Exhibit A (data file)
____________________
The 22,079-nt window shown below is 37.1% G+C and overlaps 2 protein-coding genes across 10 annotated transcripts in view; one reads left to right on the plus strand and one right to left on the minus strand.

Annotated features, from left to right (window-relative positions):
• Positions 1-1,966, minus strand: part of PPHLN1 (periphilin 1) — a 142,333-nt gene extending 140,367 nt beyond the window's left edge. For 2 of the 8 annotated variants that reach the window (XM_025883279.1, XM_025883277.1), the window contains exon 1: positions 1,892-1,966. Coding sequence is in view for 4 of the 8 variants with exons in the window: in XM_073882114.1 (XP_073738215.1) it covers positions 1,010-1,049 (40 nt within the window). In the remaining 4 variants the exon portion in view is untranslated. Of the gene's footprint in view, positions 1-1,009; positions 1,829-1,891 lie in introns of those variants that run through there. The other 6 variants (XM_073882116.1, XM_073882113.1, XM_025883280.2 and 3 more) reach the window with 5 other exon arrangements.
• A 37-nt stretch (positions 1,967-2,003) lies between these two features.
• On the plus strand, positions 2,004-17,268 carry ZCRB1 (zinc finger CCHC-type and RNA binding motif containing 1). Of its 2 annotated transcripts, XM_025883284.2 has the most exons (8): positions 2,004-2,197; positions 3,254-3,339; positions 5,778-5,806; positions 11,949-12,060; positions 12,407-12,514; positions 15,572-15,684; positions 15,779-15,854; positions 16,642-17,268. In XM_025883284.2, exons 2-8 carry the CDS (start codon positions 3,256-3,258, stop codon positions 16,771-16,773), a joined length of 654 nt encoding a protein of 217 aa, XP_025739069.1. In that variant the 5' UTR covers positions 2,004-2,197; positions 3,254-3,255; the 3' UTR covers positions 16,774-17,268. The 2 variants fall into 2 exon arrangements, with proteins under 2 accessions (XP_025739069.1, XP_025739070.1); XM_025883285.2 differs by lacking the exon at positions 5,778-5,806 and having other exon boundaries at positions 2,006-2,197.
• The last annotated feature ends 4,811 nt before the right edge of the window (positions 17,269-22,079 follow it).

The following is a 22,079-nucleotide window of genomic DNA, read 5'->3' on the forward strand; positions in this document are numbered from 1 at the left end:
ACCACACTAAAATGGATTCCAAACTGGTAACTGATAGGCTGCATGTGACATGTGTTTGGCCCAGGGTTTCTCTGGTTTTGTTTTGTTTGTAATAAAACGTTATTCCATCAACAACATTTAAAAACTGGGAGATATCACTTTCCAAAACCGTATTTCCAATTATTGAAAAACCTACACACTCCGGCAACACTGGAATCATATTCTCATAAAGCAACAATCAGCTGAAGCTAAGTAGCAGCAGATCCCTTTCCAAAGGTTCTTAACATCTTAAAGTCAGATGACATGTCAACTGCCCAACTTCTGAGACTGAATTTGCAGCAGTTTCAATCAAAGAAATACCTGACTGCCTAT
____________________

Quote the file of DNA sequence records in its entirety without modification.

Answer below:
The 22,079-nt window shown below is 37.1% G+C and overlaps 2 protein-coding genes across 10 annotated transcripts in view; one reads left to right on the plus strand and one right to left on the minus strand.

Annotated features, from left to right (window-relative positions):
• Positions 1-1,966, minus strand: part of PPHLN1 (periphilin 1) — a 142,333-nt gene extending 140,367 nt beyond the window's left edge. For 2 of the 8 annotated variants that reach the window (XM_025883279.1, XM_025883277.1), the window contains exon 1: positions 1,892-1,966. Coding sequence is in view for 4 of the 8 variants with exons in the window: in XM_073882114.1 (XP_073738215.1) it covers positions 1,010-1,049 (40 nt within the window). In the remaining 4 variants the exon portion in view is untranslated. Of the gene's footprint in view, positions 1-1,009; positions 1,829-1,891 lie in introns of those variants that run through there. The other 6 variants (XM_073882116.1, XM_073882113.1, XM_025883280.2 and 3 more) reach the window with 5 other exon arrangements.
• A 37-nt stretch (positions 1,967-2,003) lies between these two features.
• On the plus strand, positions 2,004-17,268 carry ZCRB1 (zinc finger CCHC-type and RNA binding motif containing 1). Of its 2 annotated transcripts, XM_025883284.2 has the most exons (8): positions 2,004-2,197; positions 3,254-3,339; positions 5,778-5,806; positions 11,949-12,060; positions 12,407-12,514; positions 15,572-15,684; positions 15,779-15,854; positions 16,642-17,268. In XM_025883284.2, exons 2-8 carry the CDS (start codon positions 3,256-3,258, stop codon positions 16,771-16,773), a joined length of 654 nt encoding a protein of 217 aa, XP_025739069.1. In that variant the 5' UTR covers positions 2,004-2,197; positions 3,254-3,255; the 3' UTR covers positions 16,774-17,268. The 2 variants fall into 2 exon arrangements, with proteins under 2 accessions (XP_025739069.1, XP_025739070.1); XM_025883285.2 differs by lacking the exon at positions 5,778-5,806 and having other exon boundaries at positions 2,006-2,197.
• The last annotated feature ends 4,811 nt before the right edge of the window (positions 17,269-22,079 follow it).

The following is a 22,079-nucleotide window of genomic DNA, read 5'->3' on the forward strand; positions in this document are numbered from 1 at the left end:
ACCACACTAAAATGGATTCCAAACTGGTAACTGATAGGCTGCATGTGACATGTGTTTGGCCCAGGGTTTCTCTGGTTTTGTTTTGTTTGTAATAAAACGTTATTCCATCAACAACATTTAAAAACTGGGAGATATCACTTTCCAAAACCGTATTTCCAATTATTGAAAAACCTACACACTCCGGCAACACTGGAATCATATTCTCATAAAGCAACAATCAGCTGAAGCTAAGTAGCAGCAGATCCCTTTCCAAAGGTTCTTAACATCTTAAAGTCAGATGACATGTCAACTGCCCAACTTCTGAGACTGAATTTGCAGCAGTTTCAATCAAAGAAATACCTGACTGCCTAT